Capacity of wine glasses has increased seven-fold over past 300 years

Modern wine glasses are seven times bigger than they were in the 18th century

The capacity of wine glasses has increased sevenfold in the last 300 years and most steeply in the last two decades, a study has found.

They've been increasing in size over the last 300 years, and most steeply in the last two decades - and researchers believe this growth may be to blame for our increasing wine consumption.

'Whether this led to the rise in wine consumption in England, we can't say for certain, but a wine glass 300 years ago would only have held about a half of today's small measure.

So, Theresa Marteau and colleagues from the University of Cambridge's Institute of Public Health set out to investigate whether changes in wine glass size over time might have contributed to the steep rise in wine drinking in the past few decades, and whether reducing wine glass size may help cut consumption.

The study involved online searches and chats with experts in antique glassware to obtain measurements of 411 wine glasses from 1700 to modern day. They found wine glass capacity increased from 66 ml in the 1700s to 417ml in the 2000s, with the mean wine glass size in 2016-17 even higher at 449ml.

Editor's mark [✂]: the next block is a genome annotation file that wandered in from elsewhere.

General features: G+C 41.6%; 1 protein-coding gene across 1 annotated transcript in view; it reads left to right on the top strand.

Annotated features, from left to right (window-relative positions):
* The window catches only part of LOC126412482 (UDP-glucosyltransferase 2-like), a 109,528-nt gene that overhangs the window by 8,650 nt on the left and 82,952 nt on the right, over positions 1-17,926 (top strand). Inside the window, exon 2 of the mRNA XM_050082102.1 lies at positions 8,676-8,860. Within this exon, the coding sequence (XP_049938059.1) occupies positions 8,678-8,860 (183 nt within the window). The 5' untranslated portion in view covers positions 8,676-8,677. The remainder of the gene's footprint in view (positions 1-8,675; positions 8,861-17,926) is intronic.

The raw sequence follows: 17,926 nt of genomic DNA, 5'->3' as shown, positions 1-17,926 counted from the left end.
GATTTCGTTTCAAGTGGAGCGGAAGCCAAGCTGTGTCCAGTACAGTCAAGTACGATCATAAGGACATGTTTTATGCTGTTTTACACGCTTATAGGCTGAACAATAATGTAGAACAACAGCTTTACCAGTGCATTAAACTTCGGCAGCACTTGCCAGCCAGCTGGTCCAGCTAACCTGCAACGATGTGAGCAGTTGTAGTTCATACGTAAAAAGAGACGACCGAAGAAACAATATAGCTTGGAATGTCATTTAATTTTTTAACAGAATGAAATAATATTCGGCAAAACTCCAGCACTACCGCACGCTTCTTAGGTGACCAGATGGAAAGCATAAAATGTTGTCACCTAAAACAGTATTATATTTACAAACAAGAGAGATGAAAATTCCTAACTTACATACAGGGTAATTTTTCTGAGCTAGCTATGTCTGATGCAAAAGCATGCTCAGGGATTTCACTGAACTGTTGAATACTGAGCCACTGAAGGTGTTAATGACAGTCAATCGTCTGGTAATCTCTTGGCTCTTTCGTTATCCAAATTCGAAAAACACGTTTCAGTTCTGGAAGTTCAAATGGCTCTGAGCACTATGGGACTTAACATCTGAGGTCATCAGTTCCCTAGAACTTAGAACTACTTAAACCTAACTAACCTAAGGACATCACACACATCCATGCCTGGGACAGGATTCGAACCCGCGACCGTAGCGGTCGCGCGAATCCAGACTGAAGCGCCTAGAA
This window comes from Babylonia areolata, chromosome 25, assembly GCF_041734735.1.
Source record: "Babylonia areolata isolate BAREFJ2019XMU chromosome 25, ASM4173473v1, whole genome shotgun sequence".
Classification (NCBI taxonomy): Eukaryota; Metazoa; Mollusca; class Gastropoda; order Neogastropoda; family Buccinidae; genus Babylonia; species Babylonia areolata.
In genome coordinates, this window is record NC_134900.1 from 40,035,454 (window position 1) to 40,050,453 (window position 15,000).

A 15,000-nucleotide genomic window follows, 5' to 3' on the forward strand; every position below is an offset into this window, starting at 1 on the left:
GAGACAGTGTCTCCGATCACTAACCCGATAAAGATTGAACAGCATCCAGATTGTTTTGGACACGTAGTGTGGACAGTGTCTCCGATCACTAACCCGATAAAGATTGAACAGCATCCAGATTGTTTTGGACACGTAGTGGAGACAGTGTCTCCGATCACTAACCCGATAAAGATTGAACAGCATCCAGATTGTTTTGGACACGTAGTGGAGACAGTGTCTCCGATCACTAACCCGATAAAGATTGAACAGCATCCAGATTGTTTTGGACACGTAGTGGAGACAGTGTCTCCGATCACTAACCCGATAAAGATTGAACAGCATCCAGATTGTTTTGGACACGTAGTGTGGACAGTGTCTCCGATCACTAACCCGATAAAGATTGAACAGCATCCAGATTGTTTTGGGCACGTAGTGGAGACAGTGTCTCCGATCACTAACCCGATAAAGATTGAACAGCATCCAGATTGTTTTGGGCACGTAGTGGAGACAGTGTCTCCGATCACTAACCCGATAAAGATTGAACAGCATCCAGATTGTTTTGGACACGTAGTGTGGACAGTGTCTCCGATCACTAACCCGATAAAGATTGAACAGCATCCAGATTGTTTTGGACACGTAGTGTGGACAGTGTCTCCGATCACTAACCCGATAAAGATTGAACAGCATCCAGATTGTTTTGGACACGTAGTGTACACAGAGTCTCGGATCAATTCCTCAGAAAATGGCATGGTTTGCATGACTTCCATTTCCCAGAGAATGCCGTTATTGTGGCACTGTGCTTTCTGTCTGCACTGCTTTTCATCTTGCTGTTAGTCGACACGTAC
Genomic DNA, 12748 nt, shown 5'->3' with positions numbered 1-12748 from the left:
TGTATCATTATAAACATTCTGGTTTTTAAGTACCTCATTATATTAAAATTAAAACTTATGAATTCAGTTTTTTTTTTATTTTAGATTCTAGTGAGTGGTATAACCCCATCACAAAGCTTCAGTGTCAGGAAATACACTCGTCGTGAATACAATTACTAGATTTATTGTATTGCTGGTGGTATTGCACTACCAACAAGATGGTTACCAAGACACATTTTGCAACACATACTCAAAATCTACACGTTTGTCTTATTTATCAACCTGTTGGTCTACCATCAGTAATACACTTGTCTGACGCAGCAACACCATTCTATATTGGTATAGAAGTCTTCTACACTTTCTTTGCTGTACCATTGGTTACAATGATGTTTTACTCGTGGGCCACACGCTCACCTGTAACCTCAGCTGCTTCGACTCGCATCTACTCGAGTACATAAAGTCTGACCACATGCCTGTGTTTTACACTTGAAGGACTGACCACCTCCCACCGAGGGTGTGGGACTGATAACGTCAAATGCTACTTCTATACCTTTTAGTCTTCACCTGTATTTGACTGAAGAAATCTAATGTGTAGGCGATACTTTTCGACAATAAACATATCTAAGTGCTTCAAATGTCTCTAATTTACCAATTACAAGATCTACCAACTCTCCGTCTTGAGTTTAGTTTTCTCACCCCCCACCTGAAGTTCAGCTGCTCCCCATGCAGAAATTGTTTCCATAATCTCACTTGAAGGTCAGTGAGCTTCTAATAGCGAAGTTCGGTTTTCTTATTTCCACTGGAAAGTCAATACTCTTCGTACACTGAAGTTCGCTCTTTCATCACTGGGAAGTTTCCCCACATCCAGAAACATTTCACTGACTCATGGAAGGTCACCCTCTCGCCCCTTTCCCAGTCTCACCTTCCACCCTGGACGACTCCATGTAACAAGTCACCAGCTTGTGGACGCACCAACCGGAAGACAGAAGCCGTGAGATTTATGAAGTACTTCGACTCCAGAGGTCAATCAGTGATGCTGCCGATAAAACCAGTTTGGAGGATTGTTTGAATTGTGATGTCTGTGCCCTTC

Alcohol is the fifth largest risk factor for early death and disability in high income countries‚ the study noted.

The scientists, from the Behaviour And Health Research Unit in Cambridge, believe this could be driving consumption rates, which increased nearly four-fold in Britain between 1960 and 1980, and nearly doubled again between 1980 and 2004.

Their findings, published in the British Medical Journal, reveal the biggest increase has been in the past 30 years, with glasses almost doubling in size from an average of 230ml in 1990.

"We sought to measure the capacity of glasses used for unfortified wine (excluding sparkling wines) with a stem and foot that have been available or sold in England from 1700 to 2017", they wrote, adding that they contacted museums, retailers and other sources. Until the 1970s, wine was largely a drink of social elites.

Alcohol consumption, and wine consumption in particular, have increased sharply since the 1960s - reflecting greater affordability, availability, and marketing of alcoholic products, as well as more liberal licensing.

"Reducing wine glass sizes in licensed premises may also shift the social norm of what a wine glass should look like, potentially influencing the size of glasses people use at home - where most alcohol, including wine, is drunk". In the past, we drank most of our alcohol as beer in the pub; now we drink much of it as wine at home.

Thank you for your feedback. "Inevitably some succeed - which certainly increases sales and forces up consumption".

The Wine and Spirits Trade Association said sociological trends were probably part of the reason for the growing wine glasses.

Increases in the size of wine glasses over time likely reflect changes in a number of factors including price, technology, societal wealth and wine appreciation.

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